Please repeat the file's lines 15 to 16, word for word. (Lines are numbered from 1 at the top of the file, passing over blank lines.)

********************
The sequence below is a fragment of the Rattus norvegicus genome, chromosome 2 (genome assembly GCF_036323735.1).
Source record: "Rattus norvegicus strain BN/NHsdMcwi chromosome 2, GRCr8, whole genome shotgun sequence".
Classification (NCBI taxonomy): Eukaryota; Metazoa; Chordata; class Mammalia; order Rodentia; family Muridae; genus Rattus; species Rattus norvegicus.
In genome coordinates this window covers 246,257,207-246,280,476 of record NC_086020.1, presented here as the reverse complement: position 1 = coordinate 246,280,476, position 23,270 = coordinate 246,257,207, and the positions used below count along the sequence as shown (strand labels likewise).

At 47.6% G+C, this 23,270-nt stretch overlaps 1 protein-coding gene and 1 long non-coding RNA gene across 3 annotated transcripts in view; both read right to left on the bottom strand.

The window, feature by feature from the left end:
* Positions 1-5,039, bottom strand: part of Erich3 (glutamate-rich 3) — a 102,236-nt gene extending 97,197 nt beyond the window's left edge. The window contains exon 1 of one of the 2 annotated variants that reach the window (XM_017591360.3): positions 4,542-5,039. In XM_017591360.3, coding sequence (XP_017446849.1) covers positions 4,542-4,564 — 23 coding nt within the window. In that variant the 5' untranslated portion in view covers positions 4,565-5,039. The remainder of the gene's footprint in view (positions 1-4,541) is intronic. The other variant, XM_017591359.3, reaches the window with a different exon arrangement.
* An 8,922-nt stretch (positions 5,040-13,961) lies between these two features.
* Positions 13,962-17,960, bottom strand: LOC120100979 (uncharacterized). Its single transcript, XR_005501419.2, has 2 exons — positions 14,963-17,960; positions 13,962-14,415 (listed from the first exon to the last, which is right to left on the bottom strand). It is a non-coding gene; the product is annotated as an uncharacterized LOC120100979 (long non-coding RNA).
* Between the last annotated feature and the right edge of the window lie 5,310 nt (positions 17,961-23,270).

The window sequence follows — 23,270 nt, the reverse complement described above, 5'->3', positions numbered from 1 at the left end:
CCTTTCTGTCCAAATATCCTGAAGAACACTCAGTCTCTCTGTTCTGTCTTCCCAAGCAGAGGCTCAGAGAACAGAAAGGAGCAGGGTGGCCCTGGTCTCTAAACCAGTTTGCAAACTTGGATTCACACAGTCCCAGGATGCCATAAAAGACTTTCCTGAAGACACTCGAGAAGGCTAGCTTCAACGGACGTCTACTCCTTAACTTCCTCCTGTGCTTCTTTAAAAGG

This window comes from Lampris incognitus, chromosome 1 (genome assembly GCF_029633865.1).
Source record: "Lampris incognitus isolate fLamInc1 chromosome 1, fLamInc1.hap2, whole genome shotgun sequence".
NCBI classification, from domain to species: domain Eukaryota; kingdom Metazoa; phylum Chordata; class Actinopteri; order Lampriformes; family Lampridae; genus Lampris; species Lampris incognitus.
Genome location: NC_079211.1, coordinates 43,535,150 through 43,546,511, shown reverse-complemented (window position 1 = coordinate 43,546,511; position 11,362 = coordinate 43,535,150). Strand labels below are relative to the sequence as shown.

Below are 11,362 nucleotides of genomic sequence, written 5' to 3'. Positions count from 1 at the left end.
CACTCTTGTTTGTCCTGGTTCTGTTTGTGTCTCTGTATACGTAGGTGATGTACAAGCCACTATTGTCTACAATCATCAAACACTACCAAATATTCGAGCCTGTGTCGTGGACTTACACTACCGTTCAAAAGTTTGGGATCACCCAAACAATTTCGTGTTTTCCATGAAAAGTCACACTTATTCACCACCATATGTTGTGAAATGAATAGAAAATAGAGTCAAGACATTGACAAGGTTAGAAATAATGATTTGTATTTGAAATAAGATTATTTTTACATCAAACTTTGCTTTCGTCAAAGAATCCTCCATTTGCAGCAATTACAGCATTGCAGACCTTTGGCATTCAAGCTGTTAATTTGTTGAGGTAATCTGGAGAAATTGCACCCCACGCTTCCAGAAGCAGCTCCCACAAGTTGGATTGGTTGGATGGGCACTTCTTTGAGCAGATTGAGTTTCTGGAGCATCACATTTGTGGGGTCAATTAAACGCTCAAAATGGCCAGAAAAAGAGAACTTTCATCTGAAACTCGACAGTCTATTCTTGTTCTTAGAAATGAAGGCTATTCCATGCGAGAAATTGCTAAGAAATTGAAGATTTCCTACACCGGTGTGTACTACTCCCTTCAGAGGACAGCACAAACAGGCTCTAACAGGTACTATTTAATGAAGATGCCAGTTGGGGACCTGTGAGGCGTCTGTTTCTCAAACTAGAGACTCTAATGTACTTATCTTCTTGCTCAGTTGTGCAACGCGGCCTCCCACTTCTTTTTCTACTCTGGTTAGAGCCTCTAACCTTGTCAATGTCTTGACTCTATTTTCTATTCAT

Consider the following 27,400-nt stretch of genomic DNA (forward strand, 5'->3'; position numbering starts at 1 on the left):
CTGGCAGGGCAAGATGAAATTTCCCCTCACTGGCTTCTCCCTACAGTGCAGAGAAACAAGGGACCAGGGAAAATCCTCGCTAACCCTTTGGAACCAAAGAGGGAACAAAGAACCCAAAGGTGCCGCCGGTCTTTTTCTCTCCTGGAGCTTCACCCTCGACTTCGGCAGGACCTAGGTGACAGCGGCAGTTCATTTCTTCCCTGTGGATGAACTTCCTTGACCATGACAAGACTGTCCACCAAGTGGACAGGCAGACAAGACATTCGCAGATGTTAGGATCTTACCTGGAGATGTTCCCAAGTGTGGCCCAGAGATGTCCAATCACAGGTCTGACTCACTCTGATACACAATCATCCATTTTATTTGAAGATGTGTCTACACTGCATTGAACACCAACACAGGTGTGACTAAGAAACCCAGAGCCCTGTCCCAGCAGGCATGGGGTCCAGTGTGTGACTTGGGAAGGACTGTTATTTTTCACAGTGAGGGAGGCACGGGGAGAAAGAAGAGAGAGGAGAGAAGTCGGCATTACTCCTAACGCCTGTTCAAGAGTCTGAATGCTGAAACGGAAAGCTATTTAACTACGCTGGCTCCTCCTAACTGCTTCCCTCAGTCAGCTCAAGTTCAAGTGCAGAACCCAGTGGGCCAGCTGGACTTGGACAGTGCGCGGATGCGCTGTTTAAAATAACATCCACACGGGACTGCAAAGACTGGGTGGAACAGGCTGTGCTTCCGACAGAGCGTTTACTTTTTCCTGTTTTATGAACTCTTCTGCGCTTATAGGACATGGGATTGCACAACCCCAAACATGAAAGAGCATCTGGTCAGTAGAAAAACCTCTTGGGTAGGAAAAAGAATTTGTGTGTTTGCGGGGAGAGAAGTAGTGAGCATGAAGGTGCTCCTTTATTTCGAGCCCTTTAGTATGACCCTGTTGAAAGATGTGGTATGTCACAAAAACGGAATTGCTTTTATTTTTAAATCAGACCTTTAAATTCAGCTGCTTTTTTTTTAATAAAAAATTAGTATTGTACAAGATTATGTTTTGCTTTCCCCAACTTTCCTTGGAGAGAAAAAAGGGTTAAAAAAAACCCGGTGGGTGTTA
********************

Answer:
NCBI classification, from domain to species: domain Eukaryota; kingdom Metazoa; phylum Chordata; class Actinopteri; order Lampriformes; family Lampridae; genus Lampris; species Lampris incognitus.
Genome location: NC_079211.1, coordinates 43,535,150 through 43,546,511, shown reverse-complemented (window position 1 = coordinate 43,546,511; position 11,362 = coordinate 43,535,150). Strand labels below are relative to the sequence as shown.